Almost 200 complaints of inadequate or non-existent broadband coverage in Newry and Armagh have been raised during a face-to-face meeting with BT bosses.
And officials have been told that a multi-million pound planned investment in infrastructure should not begin in Belfast but start in border areas along south Armagh – working its way back to the larger urban areas.
Lengthy discussions on the situation locally – which had been branded “unacceptable” – were held with Newry and Armagh SDLP MLA Justin McNulty.
“Broadband services, or the lack of them, are a major issue for many people across Newry and Armagh,” he said afterwards.
“Every day I am passing individual cases through to BT on behalf of constituents. We make progress but in many areas BT respond saying they have no planned activity in specific rural areas.
“This is infuriating for people who see the BT van at the end of their road on an almost daily basis and yet they get no improvement in services.
“BT are responsible for the telecommunications network, no matter who your broadband provider is.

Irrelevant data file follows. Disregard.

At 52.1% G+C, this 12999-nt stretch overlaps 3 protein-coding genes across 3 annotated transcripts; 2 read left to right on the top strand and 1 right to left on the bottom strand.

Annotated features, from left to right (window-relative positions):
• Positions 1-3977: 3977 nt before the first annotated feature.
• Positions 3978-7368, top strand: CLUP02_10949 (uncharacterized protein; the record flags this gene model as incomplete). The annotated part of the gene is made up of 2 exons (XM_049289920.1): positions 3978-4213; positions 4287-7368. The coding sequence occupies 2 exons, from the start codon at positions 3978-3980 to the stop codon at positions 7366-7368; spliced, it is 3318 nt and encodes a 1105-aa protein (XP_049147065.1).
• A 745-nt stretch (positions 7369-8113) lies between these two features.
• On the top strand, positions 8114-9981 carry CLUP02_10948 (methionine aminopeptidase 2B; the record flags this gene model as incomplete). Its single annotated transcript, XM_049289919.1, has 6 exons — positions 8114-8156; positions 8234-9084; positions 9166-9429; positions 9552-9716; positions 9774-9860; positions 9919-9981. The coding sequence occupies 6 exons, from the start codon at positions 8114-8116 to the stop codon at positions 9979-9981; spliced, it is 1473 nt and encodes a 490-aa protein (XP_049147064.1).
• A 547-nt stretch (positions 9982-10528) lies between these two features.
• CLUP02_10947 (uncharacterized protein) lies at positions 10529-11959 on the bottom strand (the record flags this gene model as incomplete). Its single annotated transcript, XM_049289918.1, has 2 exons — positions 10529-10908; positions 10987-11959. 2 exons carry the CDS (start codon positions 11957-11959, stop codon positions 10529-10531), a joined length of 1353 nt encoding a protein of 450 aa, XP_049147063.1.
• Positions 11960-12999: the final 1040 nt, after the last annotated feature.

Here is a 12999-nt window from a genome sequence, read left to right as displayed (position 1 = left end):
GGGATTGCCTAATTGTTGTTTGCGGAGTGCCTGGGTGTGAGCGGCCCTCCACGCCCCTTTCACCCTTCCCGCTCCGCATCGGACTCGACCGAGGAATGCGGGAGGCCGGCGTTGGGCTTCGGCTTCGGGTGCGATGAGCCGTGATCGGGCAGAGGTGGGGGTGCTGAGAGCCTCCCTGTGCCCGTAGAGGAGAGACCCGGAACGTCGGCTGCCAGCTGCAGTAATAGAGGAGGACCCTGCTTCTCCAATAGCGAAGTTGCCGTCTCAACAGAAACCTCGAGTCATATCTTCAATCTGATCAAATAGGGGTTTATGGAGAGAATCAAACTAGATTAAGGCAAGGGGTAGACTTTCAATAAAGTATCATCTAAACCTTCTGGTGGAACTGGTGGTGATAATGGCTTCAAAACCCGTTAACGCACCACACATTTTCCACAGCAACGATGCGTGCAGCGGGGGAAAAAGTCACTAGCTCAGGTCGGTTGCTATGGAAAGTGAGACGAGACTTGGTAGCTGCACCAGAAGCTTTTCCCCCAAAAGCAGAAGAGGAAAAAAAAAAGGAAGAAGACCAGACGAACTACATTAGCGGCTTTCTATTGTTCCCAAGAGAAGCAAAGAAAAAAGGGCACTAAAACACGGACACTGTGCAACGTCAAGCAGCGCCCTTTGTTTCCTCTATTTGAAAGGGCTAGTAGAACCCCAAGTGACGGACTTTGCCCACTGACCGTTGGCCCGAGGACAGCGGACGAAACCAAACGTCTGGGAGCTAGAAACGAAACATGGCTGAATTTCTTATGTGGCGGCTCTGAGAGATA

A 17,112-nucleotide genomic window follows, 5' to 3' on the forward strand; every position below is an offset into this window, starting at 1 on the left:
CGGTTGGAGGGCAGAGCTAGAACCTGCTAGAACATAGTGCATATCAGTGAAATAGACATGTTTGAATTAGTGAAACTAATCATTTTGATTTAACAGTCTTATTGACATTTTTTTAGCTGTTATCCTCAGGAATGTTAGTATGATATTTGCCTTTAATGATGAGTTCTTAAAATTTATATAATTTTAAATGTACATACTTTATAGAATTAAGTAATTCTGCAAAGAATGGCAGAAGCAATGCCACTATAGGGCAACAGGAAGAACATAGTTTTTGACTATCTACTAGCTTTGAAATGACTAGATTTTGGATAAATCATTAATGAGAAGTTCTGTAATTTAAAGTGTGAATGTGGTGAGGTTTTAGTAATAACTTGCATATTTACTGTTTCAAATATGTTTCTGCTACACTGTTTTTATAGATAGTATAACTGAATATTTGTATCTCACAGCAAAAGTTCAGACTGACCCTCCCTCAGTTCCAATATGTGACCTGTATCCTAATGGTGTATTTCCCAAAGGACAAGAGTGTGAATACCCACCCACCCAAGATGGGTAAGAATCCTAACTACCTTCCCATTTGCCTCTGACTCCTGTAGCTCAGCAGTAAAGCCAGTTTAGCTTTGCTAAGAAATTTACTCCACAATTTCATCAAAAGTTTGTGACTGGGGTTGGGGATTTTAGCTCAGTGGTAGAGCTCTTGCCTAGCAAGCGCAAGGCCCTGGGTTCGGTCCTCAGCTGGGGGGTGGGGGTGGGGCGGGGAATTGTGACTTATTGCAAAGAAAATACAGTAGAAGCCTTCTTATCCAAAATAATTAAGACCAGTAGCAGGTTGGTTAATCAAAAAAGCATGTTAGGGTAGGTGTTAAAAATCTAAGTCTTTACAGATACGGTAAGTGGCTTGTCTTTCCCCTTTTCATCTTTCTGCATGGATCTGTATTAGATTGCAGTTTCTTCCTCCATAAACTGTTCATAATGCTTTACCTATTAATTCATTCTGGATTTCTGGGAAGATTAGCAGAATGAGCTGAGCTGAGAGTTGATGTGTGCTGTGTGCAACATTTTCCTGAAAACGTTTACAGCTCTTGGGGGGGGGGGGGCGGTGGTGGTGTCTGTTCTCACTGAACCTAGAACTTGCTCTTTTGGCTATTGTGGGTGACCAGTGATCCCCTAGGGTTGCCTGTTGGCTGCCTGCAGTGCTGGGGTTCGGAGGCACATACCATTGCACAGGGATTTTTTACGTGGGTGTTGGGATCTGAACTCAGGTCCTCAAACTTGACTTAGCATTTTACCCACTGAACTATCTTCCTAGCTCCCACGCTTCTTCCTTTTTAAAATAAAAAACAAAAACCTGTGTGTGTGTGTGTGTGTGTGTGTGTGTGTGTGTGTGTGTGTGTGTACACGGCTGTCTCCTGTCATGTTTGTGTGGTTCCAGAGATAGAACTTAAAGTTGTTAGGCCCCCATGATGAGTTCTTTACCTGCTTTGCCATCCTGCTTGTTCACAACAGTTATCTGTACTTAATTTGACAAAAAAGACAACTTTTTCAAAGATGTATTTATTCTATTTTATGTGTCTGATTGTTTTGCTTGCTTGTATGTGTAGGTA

“People are paying large amounts on a monthly basis and have little or no service.
“During our meeting we discussed close on 200 individual cases of constituents who have contacted me regarding their service. BT have committed to responding to those cases on a case by case basis.”
Mr McNulty said the meeting also included discussions on the “much-lauded £150 million investment” announced by Government in June.
“I have expressed my fears that this money will be spent on upgrading areas which have only recently benefited from investment rather than in areas where people are struggling to get any service at all,” added the MLA.
“At present there are over 100,000 properties across the North with little or no service. In this technological era, this is completely unacceptable.
“I pressed BT on the need for a new approach to its investment in infrastructure this time. Instead of investing in Belfast and its urban hinterland, this time BT should start at the digital black-spot which is right along the border region and work their way back to big urban areas.
“This investment in broadband must be future-proof, and if it’s done right it will save going back time and time again.
“BT and Government must prioritise investment in rural areas. It makes sense, it would boost the rural economy, help sustain rural communities and would mean we no longer have a digital divide.”